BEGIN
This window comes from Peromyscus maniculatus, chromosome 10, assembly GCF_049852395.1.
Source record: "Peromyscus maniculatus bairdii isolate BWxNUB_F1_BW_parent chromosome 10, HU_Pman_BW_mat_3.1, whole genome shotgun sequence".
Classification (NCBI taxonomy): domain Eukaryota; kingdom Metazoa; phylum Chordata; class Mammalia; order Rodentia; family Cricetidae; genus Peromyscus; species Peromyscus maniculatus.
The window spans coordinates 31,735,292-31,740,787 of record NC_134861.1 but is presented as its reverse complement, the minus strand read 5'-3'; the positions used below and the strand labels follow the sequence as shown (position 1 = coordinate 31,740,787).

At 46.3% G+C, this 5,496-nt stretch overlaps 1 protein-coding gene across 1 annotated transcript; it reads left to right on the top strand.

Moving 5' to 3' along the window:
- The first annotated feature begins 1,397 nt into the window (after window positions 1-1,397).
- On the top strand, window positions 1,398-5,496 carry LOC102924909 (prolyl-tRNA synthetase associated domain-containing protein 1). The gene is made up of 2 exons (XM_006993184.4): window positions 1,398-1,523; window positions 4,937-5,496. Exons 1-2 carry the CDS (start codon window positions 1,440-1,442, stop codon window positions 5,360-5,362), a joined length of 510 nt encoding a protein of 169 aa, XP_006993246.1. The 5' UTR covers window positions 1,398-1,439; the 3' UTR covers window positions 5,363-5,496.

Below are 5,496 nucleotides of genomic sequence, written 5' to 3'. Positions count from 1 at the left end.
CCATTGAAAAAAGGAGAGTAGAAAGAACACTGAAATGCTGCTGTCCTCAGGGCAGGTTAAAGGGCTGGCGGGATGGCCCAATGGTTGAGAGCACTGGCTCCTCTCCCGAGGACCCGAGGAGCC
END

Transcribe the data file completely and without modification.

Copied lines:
This window comes from Peromyscus maniculatus, chromosome 10, assembly GCF_049852395.1.
Source record: "Peromyscus maniculatus bairdii isolate BWxNUB_F1_BW_parent chromosome 10, HU_Pman_BW_mat_3.1, whole genome shotgun sequence".
Classification (NCBI taxonomy): domain Eukaryota; kingdom Metazoa; phylum Chordata; class Mammalia; order Rodentia; family Cricetidae; genus Peromyscus; species Peromyscus maniculatus.
The window spans coordinates 31,735,292-31,740,787 of record NC_134861.1 but is presented as its reverse complement, the minus strand read 5'-3'; the positions used below and the strand labels follow the sequence as shown (position 1 = coordinate 31,740,787).

At 46.3% G+C, this 5,496-nt stretch overlaps 1 protein-coding gene across 1 annotated transcript; it reads left to right on the top strand.

Moving 5' to 3' along the window:
- The first annotated feature begins 1,397 nt into the window (after window positions 1-1,397).
- On the top strand, window positions 1,398-5,496 carry LOC102924909 (prolyl-tRNA synthetase associated domain-containing protein 1). The gene is made up of 2 exons (XM_006993184.4): window positions 1,398-1,523; window positions 4,937-5,496. Exons 1-2 carry the CDS (start codon window positions 1,440-1,442, stop codon window positions 5,360-5,362), a joined length of 510 nt encoding a protein of 169 aa, XP_006993246.1. The 5' UTR covers window positions 1,398-1,439; the 3' UTR covers window positions 5,363-5,496.

Below are 5,496 nucleotides of genomic sequence, written 5' to 3'. Positions count from 1 at the left end.
CCATTGAAAAAAGGAGAGTAGAAAGAACACTGAAATGCTGCTGTCCTCAGGGCAGGTTAAAGGGCTGGCGGGATGGCCCAATGGTTGAGAGCACTGGCTCCTCTCCCGAGGACCCGAGGAGCC